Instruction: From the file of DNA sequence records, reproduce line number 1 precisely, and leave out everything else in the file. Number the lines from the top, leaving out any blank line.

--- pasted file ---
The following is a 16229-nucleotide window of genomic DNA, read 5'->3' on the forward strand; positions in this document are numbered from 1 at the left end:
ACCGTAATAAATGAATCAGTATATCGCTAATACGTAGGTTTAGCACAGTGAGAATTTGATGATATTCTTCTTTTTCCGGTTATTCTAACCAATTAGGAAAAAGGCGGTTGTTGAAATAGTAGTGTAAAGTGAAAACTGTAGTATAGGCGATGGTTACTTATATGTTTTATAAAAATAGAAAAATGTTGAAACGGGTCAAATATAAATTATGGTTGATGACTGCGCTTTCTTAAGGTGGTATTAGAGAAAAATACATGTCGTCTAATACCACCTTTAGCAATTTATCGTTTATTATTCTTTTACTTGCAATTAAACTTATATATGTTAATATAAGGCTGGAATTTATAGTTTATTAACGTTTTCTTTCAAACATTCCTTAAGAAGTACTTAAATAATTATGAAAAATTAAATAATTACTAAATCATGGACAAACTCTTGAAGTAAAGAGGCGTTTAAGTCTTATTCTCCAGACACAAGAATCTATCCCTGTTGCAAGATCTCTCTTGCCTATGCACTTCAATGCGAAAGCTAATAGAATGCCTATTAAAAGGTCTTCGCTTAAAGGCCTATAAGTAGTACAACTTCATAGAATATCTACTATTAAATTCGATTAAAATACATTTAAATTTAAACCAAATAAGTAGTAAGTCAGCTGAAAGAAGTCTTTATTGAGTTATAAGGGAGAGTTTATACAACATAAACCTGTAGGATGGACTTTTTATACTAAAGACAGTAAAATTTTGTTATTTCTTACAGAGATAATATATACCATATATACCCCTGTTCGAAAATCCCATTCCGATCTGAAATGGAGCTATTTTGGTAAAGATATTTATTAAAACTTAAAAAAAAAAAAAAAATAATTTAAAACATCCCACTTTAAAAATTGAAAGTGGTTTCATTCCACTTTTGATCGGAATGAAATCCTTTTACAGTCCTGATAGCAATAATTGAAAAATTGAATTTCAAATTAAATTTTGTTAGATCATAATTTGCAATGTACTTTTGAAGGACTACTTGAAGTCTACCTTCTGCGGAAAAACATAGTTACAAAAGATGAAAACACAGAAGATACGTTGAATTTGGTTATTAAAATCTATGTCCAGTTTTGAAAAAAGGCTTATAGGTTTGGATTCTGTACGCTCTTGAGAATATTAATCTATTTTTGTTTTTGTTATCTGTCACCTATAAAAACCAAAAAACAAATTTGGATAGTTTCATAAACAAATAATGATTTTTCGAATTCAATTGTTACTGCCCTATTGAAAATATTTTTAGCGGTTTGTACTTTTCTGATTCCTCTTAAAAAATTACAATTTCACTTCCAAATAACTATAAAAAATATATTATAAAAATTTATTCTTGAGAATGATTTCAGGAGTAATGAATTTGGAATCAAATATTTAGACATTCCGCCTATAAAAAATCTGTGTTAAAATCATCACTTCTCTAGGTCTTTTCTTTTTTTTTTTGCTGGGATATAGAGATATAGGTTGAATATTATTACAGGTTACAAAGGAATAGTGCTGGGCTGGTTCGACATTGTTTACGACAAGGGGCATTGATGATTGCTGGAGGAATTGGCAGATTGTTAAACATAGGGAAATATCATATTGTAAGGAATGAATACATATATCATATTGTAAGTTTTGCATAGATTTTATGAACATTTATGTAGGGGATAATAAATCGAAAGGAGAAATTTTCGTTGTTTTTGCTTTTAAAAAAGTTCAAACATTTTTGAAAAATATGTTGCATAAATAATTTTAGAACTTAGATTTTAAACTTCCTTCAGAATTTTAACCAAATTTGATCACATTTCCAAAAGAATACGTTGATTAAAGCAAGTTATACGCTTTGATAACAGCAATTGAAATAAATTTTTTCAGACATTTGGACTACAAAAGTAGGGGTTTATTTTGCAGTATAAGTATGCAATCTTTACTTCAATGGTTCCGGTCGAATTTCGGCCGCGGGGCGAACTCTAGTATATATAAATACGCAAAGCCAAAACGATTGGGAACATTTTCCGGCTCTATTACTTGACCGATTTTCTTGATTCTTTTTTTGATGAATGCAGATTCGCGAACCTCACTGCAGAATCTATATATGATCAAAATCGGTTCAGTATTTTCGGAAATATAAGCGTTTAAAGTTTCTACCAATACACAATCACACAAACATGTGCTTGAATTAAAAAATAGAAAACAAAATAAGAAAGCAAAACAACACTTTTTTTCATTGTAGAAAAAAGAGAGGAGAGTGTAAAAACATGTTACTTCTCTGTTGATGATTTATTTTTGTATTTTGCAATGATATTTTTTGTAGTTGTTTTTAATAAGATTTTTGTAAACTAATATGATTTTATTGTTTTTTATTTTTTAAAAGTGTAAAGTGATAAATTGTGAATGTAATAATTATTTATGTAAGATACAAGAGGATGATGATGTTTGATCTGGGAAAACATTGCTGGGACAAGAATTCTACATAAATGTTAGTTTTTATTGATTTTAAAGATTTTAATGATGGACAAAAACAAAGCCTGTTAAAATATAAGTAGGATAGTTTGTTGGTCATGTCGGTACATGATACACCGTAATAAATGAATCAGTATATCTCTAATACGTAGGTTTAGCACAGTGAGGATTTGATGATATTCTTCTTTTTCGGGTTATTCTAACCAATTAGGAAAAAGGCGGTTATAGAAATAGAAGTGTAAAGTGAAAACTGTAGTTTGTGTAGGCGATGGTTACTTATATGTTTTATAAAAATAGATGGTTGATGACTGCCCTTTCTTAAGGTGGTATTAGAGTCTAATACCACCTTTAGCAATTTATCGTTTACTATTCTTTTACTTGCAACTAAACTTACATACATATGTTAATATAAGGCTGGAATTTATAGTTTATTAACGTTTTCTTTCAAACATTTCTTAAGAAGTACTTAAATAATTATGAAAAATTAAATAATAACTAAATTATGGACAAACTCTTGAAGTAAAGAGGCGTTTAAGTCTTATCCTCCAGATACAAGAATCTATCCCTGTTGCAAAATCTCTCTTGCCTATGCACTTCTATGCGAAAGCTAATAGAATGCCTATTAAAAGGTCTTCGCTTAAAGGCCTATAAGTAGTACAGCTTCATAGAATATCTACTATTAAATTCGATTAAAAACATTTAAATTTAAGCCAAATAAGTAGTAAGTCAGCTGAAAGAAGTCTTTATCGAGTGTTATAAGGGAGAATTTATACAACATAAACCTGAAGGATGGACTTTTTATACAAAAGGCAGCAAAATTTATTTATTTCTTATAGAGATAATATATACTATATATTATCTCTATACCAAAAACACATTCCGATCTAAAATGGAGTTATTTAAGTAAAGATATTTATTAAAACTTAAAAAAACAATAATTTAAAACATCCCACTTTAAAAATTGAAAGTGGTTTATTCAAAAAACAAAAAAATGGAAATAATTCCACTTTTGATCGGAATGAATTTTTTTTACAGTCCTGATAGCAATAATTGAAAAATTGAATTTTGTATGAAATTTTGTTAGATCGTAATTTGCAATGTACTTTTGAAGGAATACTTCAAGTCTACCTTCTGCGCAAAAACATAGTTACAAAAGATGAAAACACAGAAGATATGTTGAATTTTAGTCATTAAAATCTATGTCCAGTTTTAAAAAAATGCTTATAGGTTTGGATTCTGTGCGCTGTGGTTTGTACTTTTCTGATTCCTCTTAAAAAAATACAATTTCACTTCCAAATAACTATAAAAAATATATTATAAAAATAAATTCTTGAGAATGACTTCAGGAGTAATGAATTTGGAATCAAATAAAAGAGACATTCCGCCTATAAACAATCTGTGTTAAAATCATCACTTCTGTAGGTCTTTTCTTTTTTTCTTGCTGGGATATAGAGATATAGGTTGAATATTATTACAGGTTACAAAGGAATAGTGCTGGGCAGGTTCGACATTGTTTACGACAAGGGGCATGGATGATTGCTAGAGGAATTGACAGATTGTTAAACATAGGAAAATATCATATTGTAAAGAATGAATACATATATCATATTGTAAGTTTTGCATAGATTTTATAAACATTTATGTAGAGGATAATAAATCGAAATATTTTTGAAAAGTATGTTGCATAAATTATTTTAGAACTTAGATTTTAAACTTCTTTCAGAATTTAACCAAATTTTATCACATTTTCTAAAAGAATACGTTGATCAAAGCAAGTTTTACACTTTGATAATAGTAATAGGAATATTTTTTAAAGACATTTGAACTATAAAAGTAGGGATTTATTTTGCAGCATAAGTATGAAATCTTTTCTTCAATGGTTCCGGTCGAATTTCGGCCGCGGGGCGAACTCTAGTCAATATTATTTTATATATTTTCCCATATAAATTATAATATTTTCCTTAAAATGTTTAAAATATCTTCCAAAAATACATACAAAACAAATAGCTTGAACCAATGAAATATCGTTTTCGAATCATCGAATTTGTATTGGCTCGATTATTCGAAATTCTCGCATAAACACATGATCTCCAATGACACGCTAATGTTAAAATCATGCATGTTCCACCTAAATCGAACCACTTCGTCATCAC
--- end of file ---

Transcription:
The following is a 16229-nucleotide window of genomic DNA, read 5'->3' on the forward strand; positions in this document are numbered from 1 at the left end: